The Stunned Buzz of Resurrection
"Of all the arts, abstract painting is the most difficult. It demands that you know how to draw well, that you have a heightened sensitivity for composition and for colors, and that you be a true poet. The last is essential."
It may seem a little odd to begin a review of poetry with a quote about artists, but the Snell sisters don't make such distinctions easy. While each is pledged to keep her own internal boundaries, so that Janet's pictures are not a direct expression of Cheryl's poems, but rather conjure the atmosphere of them, it is plain that both are consummate artists, one with well-honed quill, one with psychogenic brush.
The 'heightened sensitivity for composition and for colors' applies equally to 'true poet', Cheryl. Her verses are a riot of color, sometimes named colors from the palette. She speaks of 'blue irony' and 'the indigo moments before bed' and 'alizarin, vermilion, cadmium, red wings beating everywhere at once'. Those who paint, or spend a lot of time in galleries, know how shades of red vibrate and redefine a whole canvas. Then there are the subtler hues, as in the gentle poem, Aura.
fracture the rainbow
in a puddle.
A spray of seven colors
prisms the sky.
It falls back to earth,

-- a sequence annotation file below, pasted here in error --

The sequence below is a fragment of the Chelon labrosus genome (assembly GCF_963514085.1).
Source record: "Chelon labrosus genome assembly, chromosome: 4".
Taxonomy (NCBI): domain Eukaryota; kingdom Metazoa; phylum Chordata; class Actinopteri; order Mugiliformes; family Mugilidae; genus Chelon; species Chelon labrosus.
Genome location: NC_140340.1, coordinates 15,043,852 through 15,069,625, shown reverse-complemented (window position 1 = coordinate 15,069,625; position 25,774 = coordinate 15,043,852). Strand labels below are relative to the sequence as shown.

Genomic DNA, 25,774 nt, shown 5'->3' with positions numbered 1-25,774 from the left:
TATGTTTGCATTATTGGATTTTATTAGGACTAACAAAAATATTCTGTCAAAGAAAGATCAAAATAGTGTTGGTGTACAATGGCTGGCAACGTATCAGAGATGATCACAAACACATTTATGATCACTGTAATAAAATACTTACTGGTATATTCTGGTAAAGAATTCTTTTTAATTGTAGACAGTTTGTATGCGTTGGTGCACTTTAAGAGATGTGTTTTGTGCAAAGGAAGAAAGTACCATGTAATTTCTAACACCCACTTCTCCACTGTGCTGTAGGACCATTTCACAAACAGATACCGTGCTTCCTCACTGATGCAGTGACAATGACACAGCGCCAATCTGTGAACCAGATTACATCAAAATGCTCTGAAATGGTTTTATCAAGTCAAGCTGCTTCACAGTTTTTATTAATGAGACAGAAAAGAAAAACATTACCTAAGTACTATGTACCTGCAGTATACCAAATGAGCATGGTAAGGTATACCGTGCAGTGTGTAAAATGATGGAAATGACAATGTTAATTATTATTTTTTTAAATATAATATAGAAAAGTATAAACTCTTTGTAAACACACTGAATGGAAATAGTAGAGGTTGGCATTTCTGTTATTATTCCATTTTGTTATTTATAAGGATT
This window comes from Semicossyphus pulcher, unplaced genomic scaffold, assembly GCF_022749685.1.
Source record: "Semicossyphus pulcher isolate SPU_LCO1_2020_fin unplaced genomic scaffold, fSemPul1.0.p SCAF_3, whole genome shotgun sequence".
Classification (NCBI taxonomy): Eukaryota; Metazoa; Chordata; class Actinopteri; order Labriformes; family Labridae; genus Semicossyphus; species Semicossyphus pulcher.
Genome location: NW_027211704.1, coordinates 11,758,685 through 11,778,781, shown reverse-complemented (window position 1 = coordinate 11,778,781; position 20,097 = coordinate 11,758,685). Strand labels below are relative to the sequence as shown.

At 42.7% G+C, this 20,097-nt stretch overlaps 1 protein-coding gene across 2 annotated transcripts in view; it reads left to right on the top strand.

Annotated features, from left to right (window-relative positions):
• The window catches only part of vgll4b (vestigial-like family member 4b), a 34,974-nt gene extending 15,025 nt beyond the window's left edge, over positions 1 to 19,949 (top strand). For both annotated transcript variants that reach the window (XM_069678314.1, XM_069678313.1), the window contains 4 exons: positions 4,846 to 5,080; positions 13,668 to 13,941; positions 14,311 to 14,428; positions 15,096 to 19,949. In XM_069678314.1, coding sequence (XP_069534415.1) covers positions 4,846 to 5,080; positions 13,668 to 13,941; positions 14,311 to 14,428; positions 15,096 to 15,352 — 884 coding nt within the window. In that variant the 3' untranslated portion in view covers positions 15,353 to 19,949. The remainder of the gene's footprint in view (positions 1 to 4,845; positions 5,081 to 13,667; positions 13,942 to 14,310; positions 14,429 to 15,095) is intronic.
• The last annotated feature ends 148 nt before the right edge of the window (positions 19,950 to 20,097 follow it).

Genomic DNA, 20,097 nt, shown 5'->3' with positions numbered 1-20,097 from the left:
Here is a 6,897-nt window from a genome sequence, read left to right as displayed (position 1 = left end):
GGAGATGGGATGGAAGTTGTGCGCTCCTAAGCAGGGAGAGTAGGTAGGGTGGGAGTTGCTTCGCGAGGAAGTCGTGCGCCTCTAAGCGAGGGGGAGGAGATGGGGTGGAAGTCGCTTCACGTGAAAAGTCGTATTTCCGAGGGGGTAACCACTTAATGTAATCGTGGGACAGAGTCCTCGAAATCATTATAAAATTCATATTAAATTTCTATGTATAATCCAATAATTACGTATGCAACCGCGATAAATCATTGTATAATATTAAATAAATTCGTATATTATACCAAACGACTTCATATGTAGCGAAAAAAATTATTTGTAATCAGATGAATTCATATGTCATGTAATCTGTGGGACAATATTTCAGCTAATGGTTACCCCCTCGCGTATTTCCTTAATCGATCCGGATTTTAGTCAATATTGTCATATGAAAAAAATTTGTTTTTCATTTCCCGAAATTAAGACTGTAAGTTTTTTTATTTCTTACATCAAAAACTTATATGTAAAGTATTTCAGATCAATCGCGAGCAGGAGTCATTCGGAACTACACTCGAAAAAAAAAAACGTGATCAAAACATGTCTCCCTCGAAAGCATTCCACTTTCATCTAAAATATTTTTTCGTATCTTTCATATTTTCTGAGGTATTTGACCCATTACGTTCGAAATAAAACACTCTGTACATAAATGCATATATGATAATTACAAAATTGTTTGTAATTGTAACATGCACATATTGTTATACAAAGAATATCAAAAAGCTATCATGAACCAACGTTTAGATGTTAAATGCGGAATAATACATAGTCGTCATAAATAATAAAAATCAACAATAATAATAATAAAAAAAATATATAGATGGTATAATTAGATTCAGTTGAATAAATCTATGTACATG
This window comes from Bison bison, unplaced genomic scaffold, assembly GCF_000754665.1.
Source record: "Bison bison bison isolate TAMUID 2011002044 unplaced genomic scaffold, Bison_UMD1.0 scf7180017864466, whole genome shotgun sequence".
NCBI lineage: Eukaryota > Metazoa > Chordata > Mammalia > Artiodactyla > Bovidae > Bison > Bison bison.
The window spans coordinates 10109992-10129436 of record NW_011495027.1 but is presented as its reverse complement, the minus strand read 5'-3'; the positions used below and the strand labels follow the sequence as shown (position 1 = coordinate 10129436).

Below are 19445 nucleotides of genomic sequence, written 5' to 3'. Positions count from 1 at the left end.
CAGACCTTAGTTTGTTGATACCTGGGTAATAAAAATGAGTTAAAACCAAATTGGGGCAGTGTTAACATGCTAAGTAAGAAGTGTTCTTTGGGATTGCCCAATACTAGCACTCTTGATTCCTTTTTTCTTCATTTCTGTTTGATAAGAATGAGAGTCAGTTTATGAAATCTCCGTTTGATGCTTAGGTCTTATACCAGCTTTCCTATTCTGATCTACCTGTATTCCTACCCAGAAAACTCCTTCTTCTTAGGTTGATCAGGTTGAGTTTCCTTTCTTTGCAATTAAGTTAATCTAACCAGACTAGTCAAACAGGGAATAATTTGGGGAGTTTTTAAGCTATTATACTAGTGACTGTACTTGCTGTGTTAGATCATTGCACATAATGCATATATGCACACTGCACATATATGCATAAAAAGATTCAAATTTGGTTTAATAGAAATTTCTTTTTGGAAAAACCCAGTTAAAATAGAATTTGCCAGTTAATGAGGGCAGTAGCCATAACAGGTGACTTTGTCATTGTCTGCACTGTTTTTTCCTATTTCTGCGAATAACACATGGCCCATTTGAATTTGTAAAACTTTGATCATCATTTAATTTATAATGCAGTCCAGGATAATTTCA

around a thin yellow foot
it mistakes for the sun.
Cheryl's mastery of language is breathtaking, her phrases turned with lancet-precision. The montaging of contrasted images taps deep into the soul and releases elusive truths with the chaste simplicity of oxygen bubbles rising to the surface of a lake. You can feel at one with the unfurling torsion of spring, its sinews newly braced, in Poem With Spring Fever, opening you up to growing possibilities beneath a benevolent sky.
The perspectives range from under-your-nose through middle distance to wide blue yonder, with close-up shots that refuse to freeze and leave you on the crest of longing. A broken spider's web is 'a ruination of silk geometries' while 'In the stunned hush of its own snapped strands, the spider writhes and rolls in a ransom of insects.' Hope describes 'how the glazed sky hurled through will feathers will sometimes part like water for one bird.'
And who, in love, has never been poised on this precipice described in Closer?
vibrate like colours on a map.
My senses are a balcony
overhanging the sea's dark watch,
its cosntant ticking. I wait,
a flicker of light upon the spine,
from my high place.
The rooms sway, and I know you
are near, the train pulling
into the station,
down the escalator,
eyes on the door,
its hinged footing,
your hand opening the cab's yellow
into the rush-hour surge.
This is not poetry merely to beguile the imagination; it is experience by vital proxy, full of pulse and texture and radiance.
Memento Mori is a tour de force. I cannot praise it enough and feel privileged to have had the chance to review such a gem. The book is well-produced and does credit to poet and painter on every level. Janet Snell's expressionist art - vaguely reminiscent of Edvard Munch but intensely unique - broods over these pieces, depicting shape and shadow from the hazy layers of the subconscious. These presences shifting through space are the masks we tow our troubled worlds behind.
If the title suggests that Wordsworth's Intimations of Immortality has been turned on its head, then it would certainly be misleading. This book is life-affirming to a degree and proves the paradox that there is still life beyond the barbed reminders of human transience.